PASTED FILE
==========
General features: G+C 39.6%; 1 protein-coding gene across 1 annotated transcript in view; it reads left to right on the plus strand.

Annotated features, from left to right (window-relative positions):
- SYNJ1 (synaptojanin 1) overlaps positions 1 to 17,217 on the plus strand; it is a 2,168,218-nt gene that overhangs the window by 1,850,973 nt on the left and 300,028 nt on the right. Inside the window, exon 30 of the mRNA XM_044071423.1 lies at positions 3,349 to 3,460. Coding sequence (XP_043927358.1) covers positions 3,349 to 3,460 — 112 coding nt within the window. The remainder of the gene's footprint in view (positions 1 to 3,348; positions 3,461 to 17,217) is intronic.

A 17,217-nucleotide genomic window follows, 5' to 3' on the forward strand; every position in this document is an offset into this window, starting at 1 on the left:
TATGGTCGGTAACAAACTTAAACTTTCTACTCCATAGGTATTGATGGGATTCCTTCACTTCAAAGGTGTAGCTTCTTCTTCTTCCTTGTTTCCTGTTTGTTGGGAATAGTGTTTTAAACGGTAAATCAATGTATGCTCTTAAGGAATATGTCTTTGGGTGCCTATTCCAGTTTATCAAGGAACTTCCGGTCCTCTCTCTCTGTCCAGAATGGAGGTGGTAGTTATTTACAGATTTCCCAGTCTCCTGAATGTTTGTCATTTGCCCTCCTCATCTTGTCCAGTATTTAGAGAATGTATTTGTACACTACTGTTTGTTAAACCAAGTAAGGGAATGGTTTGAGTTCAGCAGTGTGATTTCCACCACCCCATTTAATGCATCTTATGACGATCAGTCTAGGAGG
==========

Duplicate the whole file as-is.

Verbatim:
General features: G+C 39.6%; 1 protein-coding gene across 1 annotated transcript in view; it reads left to right on the plus strand.

Annotated features, from left to right (window-relative positions):
- SYNJ1 (synaptojanin 1) overlaps positions 1 to 17,217 on the plus strand; it is a 2,168,218-nt gene that overhangs the window by 1,850,973 nt on the left and 300,028 nt on the right. Inside the window, exon 30 of the mRNA XM_044071423.1 lies at positions 3,349 to 3,460. Coding sequence (XP_043927358.1) covers positions 3,349 to 3,460 — 112 coding nt within the window. The remainder of the gene's footprint in view (positions 1 to 3,348; positions 3,461 to 17,217) is intronic.

A 17,217-nucleotide genomic window follows, 5' to 3' on the forward strand; every position in this document is an offset into this window, starting at 1 on the left:
TATGGTCGGTAACAAACTTAAACTTTCTACTCCATAGGTATTGATGGGATTCCTTCACTTCAAAGGTGTAGCTTCTTCTTCTTCCTTGTTTCCTGTTTGTTGGGAATAGTGTTTTAAACGGTAAATCAATGTATGCTCTTAAGGAATATGTCTTTGGGTGCCTATTCCAGTTTATCAAGGAACTTCCGGTCCTCTCTCTCTGTCCAGAATGGAGGTGGTAGTTATTTACAGATTTCCCAGTCTCCTGAATGTTTGTCATTTGCCCTCCTCATCTTGTCCAGTATTTAGAGAATGTATTTGTACACTACTGTTTGTTAAACCAAGTAAGGGAATGGTTTGAGTTCAGCAGTGTGATTTCCACCACCCCATTTAATGCATCTTATGACGATCAGTCTAGGAGG